More than ever, we’re aware of the wonderful work of medical professionals, doctors, nurses, and carers. And of our own fragility. Amongst the horrors of the last year and a half, it’s been reassuring to know there is an army of people dedicated to caring for us when we are most in need. We also began to recognise a much wider group of people as Key Workers, those stacking supermarket shelves, so we are fed. Those delivery people brought us our essential shopping when we couldn’t go out.

We’ve rightly started to thinking of these people as heroes.

Here we see some works celebrating these modern heroes – not holding swords aloft as heroes used to be depicted, but struggling to keep their eyes open after hours on call, so they can keep on helping.

Brook Hobbins Exhausted NHS Nurse Plaster from clay original, edition of 15, 35 x 40 x 35 cm £1,750

"Tara is a Support Care Night Nurse for the NHS on a C19 ward. Her sister took up my offer to make a portrait of an NHS front-liner for #portraitsfornhsheroes. Among the photos she provided for reference was a small, low-resolution close-up taken by a colleague during a hastily snatched break. Despite the paucity of three-dimensional information this snap provided, the narrative power of the image was compelling: I had no choice but to take on the challenge. Tara has been working selflessly on the frontline throughout the pandemic. It was a privilege to be able to celebrate her courage and sacrifice in this way.

"Portrait sculpture is my core practice. The improbability of imbuing an inert material such as clay with a 'life' equivalent to a living individual, the stubborn materiality of sculpture, is what intrigues me as an artist. I strive to locate my work in a contemporary context while pursuing a practice based on figuration - in which likeness, humanity, and materiality each play their part in creating a unique piece of sculpture. In doing so, I hope to touch on our 'common clay' and our collective responsibility for our fragile world and each other."

Brook adds, "My thanks go to Tom Croft for the #portraitsfornhsheroes initiative and to Tara’s sister for facilitating the making of this sculpture. All profits to NHS Charities."

Nicholas Baldion The Death of a Courier Oil on Gesso Board 93 x 117 cm £6,000

Nicholas Baldion's painting The Death of a Courier depicts a dead Deliveroo cyclist and a crowd of onlookers and attending paramedics.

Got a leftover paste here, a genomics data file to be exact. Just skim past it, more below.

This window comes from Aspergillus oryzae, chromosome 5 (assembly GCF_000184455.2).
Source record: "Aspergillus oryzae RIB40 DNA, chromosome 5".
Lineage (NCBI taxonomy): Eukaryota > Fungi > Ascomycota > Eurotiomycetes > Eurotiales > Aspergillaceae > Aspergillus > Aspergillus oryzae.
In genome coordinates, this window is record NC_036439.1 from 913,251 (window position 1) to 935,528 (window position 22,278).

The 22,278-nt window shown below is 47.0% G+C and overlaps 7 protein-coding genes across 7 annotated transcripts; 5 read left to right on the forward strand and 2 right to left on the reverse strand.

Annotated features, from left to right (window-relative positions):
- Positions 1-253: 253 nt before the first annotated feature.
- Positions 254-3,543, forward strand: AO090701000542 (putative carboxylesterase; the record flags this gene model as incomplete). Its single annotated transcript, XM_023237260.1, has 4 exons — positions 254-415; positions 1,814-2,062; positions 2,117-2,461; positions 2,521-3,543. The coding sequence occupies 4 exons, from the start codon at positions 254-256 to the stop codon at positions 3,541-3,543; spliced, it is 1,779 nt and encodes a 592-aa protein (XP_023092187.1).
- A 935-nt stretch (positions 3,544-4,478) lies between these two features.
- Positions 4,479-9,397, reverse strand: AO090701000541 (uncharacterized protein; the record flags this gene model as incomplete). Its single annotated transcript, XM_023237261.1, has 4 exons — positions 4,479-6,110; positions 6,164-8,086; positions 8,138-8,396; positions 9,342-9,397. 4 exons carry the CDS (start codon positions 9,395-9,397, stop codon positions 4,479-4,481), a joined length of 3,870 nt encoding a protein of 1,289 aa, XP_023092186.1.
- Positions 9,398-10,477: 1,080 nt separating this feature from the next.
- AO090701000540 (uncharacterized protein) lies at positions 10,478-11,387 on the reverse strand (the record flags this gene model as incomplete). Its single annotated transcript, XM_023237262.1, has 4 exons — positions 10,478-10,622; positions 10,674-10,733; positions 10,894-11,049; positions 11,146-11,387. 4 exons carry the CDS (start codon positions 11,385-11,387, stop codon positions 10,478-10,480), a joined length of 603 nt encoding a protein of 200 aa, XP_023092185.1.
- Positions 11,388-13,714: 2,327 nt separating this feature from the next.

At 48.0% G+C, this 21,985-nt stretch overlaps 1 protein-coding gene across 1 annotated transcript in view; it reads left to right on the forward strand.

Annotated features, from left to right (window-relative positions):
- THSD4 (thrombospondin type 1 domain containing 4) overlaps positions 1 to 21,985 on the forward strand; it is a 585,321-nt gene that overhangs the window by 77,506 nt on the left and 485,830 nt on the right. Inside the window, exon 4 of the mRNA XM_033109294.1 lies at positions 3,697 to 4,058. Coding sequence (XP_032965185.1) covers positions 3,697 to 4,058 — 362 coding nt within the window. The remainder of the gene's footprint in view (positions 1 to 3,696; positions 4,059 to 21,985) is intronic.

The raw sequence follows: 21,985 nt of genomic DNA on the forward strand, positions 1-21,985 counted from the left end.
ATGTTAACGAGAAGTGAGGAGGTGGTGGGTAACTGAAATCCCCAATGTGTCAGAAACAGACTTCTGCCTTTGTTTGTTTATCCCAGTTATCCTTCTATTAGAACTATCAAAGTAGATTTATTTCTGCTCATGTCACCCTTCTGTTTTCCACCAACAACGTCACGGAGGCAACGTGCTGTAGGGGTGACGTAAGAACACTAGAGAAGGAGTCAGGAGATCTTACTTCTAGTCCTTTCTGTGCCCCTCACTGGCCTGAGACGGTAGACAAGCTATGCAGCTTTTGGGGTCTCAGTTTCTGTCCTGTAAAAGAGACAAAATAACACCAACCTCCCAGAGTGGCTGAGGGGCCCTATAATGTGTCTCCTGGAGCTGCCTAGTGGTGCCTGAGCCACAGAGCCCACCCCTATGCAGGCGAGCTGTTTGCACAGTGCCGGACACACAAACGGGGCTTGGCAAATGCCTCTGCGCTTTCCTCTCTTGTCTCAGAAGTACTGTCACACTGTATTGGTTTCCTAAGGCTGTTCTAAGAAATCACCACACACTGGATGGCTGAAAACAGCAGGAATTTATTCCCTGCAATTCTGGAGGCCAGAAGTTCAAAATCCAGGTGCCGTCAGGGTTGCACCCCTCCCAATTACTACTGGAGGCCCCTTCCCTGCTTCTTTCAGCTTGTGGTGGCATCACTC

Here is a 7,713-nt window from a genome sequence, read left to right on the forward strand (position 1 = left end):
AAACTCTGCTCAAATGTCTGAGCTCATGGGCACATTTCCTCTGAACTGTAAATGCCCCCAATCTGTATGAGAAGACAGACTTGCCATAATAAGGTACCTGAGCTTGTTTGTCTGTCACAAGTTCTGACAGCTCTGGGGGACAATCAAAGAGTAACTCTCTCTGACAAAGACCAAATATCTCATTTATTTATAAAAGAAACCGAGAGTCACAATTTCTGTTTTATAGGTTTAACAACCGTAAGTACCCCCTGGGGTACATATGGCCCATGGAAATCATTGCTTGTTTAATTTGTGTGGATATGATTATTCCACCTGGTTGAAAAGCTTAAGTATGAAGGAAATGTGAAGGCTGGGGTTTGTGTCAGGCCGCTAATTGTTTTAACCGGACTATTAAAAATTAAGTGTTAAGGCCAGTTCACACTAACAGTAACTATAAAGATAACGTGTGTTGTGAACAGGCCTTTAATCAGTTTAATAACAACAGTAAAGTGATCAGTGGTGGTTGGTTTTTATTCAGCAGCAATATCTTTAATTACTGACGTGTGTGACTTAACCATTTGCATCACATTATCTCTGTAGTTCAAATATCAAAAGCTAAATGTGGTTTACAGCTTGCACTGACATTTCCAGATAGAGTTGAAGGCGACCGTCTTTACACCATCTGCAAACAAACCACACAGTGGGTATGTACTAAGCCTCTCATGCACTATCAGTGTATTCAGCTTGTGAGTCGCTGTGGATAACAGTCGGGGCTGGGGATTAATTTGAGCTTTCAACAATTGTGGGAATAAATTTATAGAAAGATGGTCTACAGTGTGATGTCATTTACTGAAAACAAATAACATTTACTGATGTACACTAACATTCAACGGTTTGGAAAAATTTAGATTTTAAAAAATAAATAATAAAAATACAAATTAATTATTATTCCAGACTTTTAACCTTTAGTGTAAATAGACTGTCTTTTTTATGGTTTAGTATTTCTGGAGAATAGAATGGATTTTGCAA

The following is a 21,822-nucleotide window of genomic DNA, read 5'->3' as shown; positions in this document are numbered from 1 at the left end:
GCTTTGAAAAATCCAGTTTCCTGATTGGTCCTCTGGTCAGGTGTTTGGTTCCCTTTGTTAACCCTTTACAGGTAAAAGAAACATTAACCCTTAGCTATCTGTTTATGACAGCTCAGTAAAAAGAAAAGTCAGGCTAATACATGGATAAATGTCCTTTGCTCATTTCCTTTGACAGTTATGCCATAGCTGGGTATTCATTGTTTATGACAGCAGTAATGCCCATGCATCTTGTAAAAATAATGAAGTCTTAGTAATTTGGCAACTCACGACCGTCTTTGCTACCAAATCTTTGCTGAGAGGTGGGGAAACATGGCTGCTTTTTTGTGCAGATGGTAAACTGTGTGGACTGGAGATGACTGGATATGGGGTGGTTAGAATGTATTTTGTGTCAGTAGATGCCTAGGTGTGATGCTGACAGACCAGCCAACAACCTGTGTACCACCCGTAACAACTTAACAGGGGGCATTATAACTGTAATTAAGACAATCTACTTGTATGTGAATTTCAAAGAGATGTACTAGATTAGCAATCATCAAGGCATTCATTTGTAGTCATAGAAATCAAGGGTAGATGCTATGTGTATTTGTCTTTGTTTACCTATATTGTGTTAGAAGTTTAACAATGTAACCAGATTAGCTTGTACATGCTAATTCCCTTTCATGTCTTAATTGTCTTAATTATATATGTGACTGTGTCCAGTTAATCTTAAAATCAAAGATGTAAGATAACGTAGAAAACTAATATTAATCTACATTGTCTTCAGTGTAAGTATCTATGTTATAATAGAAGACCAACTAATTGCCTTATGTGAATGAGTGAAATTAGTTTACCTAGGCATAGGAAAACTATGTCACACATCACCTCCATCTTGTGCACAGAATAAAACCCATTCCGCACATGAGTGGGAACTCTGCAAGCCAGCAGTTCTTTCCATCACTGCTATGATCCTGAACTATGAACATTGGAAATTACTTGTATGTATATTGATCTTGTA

"I leaned on the Renaissance tradition of religious painting. In particular, I looked closely at Annibale Carracci, The Dead Christ Mourned, (The Three Maries), which hangs in the National Gallery, and used it as a jumping board for this composition. However, the Death of a Courier is a modern narrative figure composition that deals not with a religious subject but an all too common occurrence. The death of a gig economy worker.

Annibale Carracci The Dead Christ Mourned 1604. The National Gallery

"It's a painting that is unashamed in having a message; about the value of human life, the everyday drama of needless death, the daily social murder that is commonplace. A food delivery worker's job is poorly paid, often on bogus 'self-employed' contracts. The pressure to work long hours to make ends meet, the pressure to quickly finish a job to start the next, doubtless leads to an increase in accidents. Dangerous and badly paid, the current pandemic reveals its also an essential job."

Kate Newington Amanda (NHS Frontline Worker) Paper collage, crayon, ink 30 x 30 cm £500

This is a collage portrait of Amanda, a phlebotomist on the frontline who works across all the Covid wards at South Tyneside District Hospital.

"I was contacted by Holly (Amanda’s daughter) via #portraitsfornhsheroes, an Instagram site which was set up by the artist Tom Croft. Holly asked me to make a portrait of her mum as a surprise. I made a few versions of the portrait, and it is possibly the only portrait I will ever make of someone wearing a mask and a helmet! It is really a portrait of a pair of eyes - the eyes needed to express as much as possible about the whole person. It was a tall order and a unique challenge." 

You can find out more about Tom Croft's Portraits For NHS Heroes project here:

Donate to NHS Charities here:

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